Abstract: | Since the publication of the first edition of this book, we have become deeply involved in astrophysics research, particularly the study of the interstellar medium. Modeling scattering particles as layered spheres or as aggregates of spherical scatterers, expanding the electromagnetic field in a series of vector multipole fields, and resorting to the T-matrix approach for averaging over the orientations of a dispersion of nonspherical particles are effective tools for studying scattering theory, which we described and extensively applied in the first edition of this book. In fact, these tools also proved to be adequate for studying cosmic dust, even when they must be applied to a new range of current problems. We refer, for example, to the description of mechanical interaction of electromagnetic radiation with cosmic dust grains, which is believed to be of paramount importance in determining the dynamics of the grains. Since this book is conceived as a summary of our work, the desire to encompass all new topics led us to revise both its content and its structure. Of course, beyond the changes that we outline below, all chapters were carefully revised. Marginal changes and additions were made in Chap. 1, while Chap. 2 has been substantially revised to cover the light of general polarization and, in particular, with the description of the state of polarization of electromagnetic waves of general form. In this chapter we reserved ample space for the representation of the kinematics of the scattering processes both in the plane of scattering and in the meridional planes. We also discuss a generalization of the Stokes parameters that is suitable to describe the state of polarization of waves of general form. Chapter 3 presents novel material, dealing with the conservation theorems for combined systems of fields and particles, and with their consequences. Thus, this chapter deals not only with the widely known Poynting theorem, but also with the conservation of linear momentum, which is responsible for the radiation pressure and with the conservation of angular momentum, which may be responsible for the (at least partial) alignment of the cosmic dust grains, and the consequent linear polarization of starlight. The explicit expressions for the radiation force F_rad, the radiation torque Γrad and the emission force F_e are presented. Chapter 4 has been significantly revised. We introduce the appropriate multipole expansion for waves of general wavevector (both real and complex) and of general state of polarization. Formulas for the orientational averages have also been reported for particles with cylindrical symmetry. Radiation forces and torque dealt with in Chap. 3 are expressed here in terms of the transition matrix. Chapter 5, which deals with the calculation of the transition matrix of aggregates of spherical scatterers, now includes the case of metal spheres that can sustain the propagation of longitudinal waves. Chapter 6, dealing with scattering from particles in the vicinity of a plane interface, is almost unchanged. Nevertheless, we added new material relating to total internal reflection and scattering of evanescent waves, which is presently considered a good method to study the properties of biological particles, and is also relevant for near-field spectroscopy. Chapter 7 has been greatly enlarged to include a number of new applications, such as the scattering by aggregates of large spheres, and by aggregates of metal spheres sustaining longitudinal waves. We also include applications regarding the radiation force and torque on aggregates of spherical scatterers as well as regarding the force due to the emission of radiation. The only addition to Chap. 8 relates to the scattering of evanescent waves both from single spheres and from aggregated spheres. No changes have been made in Chap. 9, while Chap. 10 now contains a few new sections on the effect of radiation pressure and radiation torque on cosmic dust grains. We also added a study of the morphology of the dust grains and of the distribution and polarization of the electromagnetic field in the interior of aggregated dust grains. The subject of these new sections was inspired by the wide interest of the astrophysicist community in the dynamics of the interstellar medium and in astrochemistry. We renew our thanks to Dr. Orazio I. Sindoni, Dr. Maria Antonia Iatì, Prof. Santi Aiello and Dr. Cesare Cecchi-Pestellini, who we also mentioned in the first edition and who were partners in the research we report in this book. We also gratefully acknowledge the efforts of Dr. Arianna Giusto. We want to express our sincere thanks to Prof. David Williams, University College London, whose understanding of all aspects of the astrophysical research has been the inspiration behind our astrophysics working, and Prof. Flavio Scappini, Istituto per i Materiali Nanostrutturati del Consiglio Nazionale delle Ricerche, Bologna, whose knowledge of astrochemistry was invaluable when facing certain aspects of the chemical effects of the radiation. We are grateful to several colleagues for fruitful discussions that helped us in revising the book. In particular, our sincere thanks go to Prof. Nikolai Voshchinnikov, Sobolev Astronomical Institute, St. Petersburg, Russia, who gave us good advice on the didactical aspects of the book. Last, but not least, we want to thank Springer, to whose publishing policy we owe the printing of this enlarged edition. |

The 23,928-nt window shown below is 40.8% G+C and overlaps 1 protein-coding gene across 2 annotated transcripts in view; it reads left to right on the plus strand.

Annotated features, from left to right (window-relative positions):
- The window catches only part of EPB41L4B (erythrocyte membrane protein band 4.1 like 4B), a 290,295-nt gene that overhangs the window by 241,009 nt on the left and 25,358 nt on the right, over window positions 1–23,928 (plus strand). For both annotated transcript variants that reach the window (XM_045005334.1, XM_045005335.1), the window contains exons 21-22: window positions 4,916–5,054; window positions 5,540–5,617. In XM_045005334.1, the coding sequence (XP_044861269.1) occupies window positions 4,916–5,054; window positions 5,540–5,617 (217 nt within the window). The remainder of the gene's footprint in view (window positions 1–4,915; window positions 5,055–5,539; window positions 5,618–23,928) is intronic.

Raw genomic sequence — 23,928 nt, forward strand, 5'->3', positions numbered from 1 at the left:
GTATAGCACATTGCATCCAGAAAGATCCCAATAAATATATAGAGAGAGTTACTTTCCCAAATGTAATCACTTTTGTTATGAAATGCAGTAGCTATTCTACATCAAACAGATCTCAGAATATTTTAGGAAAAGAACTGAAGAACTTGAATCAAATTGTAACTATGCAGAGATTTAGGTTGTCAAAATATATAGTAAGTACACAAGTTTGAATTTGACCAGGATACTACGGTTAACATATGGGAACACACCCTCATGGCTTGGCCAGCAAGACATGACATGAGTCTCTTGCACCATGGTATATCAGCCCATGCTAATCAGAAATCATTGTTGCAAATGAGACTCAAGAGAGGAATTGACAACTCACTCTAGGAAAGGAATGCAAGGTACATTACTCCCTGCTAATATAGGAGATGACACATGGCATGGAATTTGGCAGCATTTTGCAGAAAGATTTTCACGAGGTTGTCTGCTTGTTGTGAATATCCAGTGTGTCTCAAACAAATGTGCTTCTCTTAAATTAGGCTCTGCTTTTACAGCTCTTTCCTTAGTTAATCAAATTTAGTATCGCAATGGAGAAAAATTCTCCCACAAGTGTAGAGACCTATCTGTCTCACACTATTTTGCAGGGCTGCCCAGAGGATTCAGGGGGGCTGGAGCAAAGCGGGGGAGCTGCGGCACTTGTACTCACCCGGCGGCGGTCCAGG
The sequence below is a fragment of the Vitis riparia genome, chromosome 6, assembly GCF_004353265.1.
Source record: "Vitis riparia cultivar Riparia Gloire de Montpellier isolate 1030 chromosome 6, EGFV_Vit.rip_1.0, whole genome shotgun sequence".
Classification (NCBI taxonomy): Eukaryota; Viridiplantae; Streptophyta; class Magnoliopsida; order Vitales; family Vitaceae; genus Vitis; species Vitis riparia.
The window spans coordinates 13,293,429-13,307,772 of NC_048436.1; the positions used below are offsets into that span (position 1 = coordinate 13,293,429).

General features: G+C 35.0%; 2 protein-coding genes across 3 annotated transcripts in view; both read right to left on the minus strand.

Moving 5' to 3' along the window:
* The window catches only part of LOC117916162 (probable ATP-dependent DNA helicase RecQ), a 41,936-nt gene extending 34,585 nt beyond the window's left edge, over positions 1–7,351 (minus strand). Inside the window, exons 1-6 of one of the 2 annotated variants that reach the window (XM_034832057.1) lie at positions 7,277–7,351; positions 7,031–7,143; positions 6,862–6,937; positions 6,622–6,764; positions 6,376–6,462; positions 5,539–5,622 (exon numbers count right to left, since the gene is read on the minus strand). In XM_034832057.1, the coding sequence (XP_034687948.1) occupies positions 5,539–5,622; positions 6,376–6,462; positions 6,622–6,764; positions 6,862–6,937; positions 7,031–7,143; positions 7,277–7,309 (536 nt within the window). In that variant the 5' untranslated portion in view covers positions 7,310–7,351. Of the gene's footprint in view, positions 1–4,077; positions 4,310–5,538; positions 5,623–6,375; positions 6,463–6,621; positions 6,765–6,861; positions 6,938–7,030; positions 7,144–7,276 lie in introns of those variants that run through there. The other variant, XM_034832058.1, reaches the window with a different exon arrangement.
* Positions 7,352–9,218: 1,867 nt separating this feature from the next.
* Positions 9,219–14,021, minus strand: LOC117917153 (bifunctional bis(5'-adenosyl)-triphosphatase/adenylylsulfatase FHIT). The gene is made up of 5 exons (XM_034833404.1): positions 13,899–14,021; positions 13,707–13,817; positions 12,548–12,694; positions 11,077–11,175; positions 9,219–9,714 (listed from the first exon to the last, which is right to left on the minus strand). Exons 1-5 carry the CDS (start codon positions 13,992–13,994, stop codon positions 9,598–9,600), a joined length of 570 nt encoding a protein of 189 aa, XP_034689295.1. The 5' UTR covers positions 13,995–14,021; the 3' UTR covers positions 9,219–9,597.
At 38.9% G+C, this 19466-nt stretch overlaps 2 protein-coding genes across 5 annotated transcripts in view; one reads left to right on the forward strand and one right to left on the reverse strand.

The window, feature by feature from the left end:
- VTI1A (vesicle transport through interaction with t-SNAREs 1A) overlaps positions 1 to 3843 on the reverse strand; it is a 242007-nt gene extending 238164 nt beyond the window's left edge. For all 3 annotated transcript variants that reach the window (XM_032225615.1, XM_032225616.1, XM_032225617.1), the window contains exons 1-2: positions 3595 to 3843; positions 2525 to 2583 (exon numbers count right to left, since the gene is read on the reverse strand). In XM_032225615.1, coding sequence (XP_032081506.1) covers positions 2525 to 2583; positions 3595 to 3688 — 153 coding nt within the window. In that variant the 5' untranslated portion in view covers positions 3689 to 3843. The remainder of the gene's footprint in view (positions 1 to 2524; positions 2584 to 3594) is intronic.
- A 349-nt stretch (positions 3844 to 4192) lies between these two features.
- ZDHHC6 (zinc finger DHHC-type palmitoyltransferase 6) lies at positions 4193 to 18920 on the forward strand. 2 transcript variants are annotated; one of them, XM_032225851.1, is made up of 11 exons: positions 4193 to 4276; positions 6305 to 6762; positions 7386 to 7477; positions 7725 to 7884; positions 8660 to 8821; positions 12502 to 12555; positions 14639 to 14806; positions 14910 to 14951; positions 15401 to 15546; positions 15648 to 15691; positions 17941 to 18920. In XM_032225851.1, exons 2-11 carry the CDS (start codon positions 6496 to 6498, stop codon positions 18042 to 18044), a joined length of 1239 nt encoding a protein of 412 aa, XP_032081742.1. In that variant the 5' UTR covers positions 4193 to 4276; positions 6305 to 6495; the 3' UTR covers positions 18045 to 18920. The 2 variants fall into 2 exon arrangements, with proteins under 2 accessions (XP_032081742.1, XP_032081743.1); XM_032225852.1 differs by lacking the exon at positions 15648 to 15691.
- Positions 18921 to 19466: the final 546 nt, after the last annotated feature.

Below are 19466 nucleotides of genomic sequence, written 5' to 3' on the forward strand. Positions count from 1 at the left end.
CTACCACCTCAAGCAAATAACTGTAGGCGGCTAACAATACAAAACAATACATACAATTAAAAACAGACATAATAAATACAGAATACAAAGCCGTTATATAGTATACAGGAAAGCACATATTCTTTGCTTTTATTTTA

Handle: | http://hdl.handle.net/11570/1739140 |

ISBN: | 9783540374138 |

Appare nelle tipologie: | 14.c.1 Monografia o trattato scientifico |